Don't let nerves let you down. We have a ready made, just-add-an-interviewer Q&A for you to help you make the most of your interview...
Sometimes it’s hard to let your brilliant abilities shine through in an interview when you’re nervous, sweaty and paranoid. For Payroll Clerks, this means dealing with technical questions too. Hiring managers want to know how well you know your field. At first you think that’s okay, because it just means that you actually already know the answers. But then a lack of confidence has a way of assassinating your articulation and anxiety literally makes you forget what you know.
But you needn't worry, because by preparing for the interview questions (which you already know the answers to) your lack of confidence won't stand in the way of acing your interview. And for those of us that suffer from this terminal case of over-active anxiety, here’s a packaged Payroll Clerk interview Q&A that'll have you ready for your next interview.
We’ll start with an easy one!
1. How would you define payroll?
It’s a list with the names of all the company employees and their payable wage amounts.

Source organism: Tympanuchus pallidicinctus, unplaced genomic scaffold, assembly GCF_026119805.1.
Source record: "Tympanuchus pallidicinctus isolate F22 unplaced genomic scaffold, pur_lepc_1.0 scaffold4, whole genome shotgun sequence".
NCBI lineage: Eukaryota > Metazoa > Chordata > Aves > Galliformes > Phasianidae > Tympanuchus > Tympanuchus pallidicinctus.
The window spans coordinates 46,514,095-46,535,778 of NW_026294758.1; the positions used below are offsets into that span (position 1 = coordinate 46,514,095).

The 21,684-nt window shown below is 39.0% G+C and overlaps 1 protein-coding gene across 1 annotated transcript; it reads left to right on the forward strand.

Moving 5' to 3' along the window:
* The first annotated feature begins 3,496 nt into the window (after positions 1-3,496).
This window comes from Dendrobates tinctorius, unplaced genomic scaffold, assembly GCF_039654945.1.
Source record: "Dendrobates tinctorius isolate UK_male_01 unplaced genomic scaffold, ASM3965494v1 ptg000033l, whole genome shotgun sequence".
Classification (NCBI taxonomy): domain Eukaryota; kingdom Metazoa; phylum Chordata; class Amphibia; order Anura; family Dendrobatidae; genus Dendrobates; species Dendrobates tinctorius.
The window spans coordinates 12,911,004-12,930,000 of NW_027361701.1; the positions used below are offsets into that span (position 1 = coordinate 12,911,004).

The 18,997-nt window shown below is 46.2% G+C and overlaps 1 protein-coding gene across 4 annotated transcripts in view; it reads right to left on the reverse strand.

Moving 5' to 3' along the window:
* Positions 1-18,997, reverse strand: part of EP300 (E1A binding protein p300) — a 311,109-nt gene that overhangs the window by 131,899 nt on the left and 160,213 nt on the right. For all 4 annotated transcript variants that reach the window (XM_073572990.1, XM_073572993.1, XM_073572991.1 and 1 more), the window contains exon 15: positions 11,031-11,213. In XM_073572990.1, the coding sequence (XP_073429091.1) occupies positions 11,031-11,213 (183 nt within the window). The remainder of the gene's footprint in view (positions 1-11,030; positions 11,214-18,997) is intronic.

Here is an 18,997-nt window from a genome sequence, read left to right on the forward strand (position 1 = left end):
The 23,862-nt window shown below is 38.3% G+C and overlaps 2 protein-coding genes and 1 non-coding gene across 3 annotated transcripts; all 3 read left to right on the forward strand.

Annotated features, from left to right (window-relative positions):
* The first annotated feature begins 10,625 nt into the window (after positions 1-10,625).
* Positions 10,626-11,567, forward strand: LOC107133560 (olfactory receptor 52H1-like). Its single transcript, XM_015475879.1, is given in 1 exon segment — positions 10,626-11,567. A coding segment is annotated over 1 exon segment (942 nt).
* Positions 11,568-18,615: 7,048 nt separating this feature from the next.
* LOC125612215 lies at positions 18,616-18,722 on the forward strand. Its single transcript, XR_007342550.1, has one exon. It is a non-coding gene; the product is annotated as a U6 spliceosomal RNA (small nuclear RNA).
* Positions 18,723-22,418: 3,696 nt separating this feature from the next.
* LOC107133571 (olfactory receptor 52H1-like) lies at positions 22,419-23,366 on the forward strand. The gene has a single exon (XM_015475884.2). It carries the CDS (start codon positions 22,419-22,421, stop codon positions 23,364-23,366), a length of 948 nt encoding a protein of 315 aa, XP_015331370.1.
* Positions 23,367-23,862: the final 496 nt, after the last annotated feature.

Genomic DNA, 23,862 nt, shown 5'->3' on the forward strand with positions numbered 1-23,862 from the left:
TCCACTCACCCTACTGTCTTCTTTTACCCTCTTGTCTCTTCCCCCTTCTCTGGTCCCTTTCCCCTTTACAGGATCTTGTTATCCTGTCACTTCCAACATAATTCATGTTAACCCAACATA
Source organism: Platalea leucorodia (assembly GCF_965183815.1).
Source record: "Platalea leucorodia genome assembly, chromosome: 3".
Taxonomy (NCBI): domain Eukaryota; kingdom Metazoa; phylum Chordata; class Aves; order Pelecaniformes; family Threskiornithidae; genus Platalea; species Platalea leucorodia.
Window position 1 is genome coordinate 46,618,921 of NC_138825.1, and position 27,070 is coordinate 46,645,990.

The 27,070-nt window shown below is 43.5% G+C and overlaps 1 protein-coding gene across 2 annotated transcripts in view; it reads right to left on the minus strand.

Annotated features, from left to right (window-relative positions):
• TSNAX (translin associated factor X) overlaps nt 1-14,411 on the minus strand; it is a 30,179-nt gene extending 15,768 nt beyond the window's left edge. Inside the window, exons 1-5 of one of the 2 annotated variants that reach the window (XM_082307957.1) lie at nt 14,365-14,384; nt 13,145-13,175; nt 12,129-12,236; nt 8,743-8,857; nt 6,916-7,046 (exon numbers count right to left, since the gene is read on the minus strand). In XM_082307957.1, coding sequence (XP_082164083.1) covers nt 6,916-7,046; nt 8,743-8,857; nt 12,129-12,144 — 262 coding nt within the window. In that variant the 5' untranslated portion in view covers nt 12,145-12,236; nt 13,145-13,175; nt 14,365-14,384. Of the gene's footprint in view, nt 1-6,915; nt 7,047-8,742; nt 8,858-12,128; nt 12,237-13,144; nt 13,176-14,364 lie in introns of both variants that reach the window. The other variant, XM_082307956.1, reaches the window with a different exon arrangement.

2. How do you ensure your knowledge of payrolling is up to date?
I watch changes in labour law and tax law closely in order to avoid making any mistakes. I also have a healthy network of peers and we usually contact each other whenever one hears of improvements, changes and other tips. I take my work and the livelihoods of the employees very seriously.
3. What are the 3 skills you think a payroll clerk must have?
I would say good command of mathematics, sound analytical skills, and good attention to detail.
4. Why is accuracy so important for someone handling payroll activities?
There are many calculations that the payroll clerk has to do. Even the slightest inaccurate calculation can mess up the entire system. There’s usually a lot of money involved and if payroll personnel fail to pay attention to what is going where, it’ll cause a lot of complications.
5. How would you handle making a mistake with an employee’s pay?
Human error is sometimes inevitable and no one can promise 100% accuracy all the time – I wish we were like machines, but it’s not possible. Therefore, we unfortunately do come across annoyed employees. In the event this occurs and after thorough investigation discover the fault is at my end, I always apologise and ensure that arrangements are made to correct the error straight away.
It is always best to be honest in an interview. If you do not know an answer, do not attempt to make something up – it is always better to just admit not knowing, and show you’re open to learning. Employers appreciate honesty and authenticity too, which increases your chances of getting hired.